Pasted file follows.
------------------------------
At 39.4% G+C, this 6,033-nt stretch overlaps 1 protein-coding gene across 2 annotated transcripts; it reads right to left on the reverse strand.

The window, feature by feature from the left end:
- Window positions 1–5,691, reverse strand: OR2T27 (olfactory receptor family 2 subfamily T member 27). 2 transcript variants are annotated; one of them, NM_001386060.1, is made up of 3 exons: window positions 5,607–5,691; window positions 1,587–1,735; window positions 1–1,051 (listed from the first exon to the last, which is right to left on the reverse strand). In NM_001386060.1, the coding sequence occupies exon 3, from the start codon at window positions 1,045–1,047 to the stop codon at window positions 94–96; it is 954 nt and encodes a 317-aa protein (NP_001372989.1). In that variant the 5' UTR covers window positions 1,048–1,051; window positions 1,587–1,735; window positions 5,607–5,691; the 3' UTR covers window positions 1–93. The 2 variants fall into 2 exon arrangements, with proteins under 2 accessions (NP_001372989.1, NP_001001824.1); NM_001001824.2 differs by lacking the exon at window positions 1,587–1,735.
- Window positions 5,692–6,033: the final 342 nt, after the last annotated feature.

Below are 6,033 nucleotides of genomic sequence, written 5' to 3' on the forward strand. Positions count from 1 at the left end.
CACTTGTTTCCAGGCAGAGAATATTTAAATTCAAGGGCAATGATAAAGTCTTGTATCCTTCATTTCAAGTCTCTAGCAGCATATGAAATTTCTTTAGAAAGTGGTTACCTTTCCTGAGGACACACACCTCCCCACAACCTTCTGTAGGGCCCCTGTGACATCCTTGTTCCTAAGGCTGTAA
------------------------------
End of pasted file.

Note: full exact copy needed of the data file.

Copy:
At 39.4% G+C, this 6,033-nt stretch overlaps 1 protein-coding gene across 2 annotated transcripts; it reads right to left on the reverse strand.

The window, feature by feature from the left end:
- Window positions 1–5,691, reverse strand: OR2T27 (olfactory receptor family 2 subfamily T member 27). 2 transcript variants are annotated; one of them, NM_001386060.1, is made up of 3 exons: window positions 5,607–5,691; window positions 1,587–1,735; window positions 1–1,051 (listed from the first exon to the last, which is right to left on the reverse strand). In NM_001386060.1, the coding sequence occupies exon 3, from the start codon at window positions 1,045–1,047 to the stop codon at window positions 94–96; it is 954 nt and encodes a 317-aa protein (NP_001372989.1). In that variant the 5' UTR covers window positions 1,048–1,051; window positions 1,587–1,735; window positions 5,607–5,691; the 3' UTR covers window positions 1–93. The 2 variants fall into 2 exon arrangements, with proteins under 2 accessions (NP_001372989.1, NP_001001824.1); NM_001001824.2 differs by lacking the exon at window positions 1,587–1,735.
- Window positions 5,692–6,033: the final 342 nt, after the last annotated feature.

Below are 6,033 nucleotides of genomic sequence, written 5' to 3' on the forward strand. Positions count from 1 at the left end.
CACTTGTTTCCAGGCAGAGAATATTTAAATTCAAGGGCAATGATAAAGTCTTGTATCCTTCATTTCAAGTCTCTAGCAGCATATGAAATTTCTTTAGAAAGTGGTTACCTTTCCTGAGGACACACACCTCCCCACAACCTTCTGTAGGGCCCCTGTGACATCCTTGTTCCTAAGGCTGTAA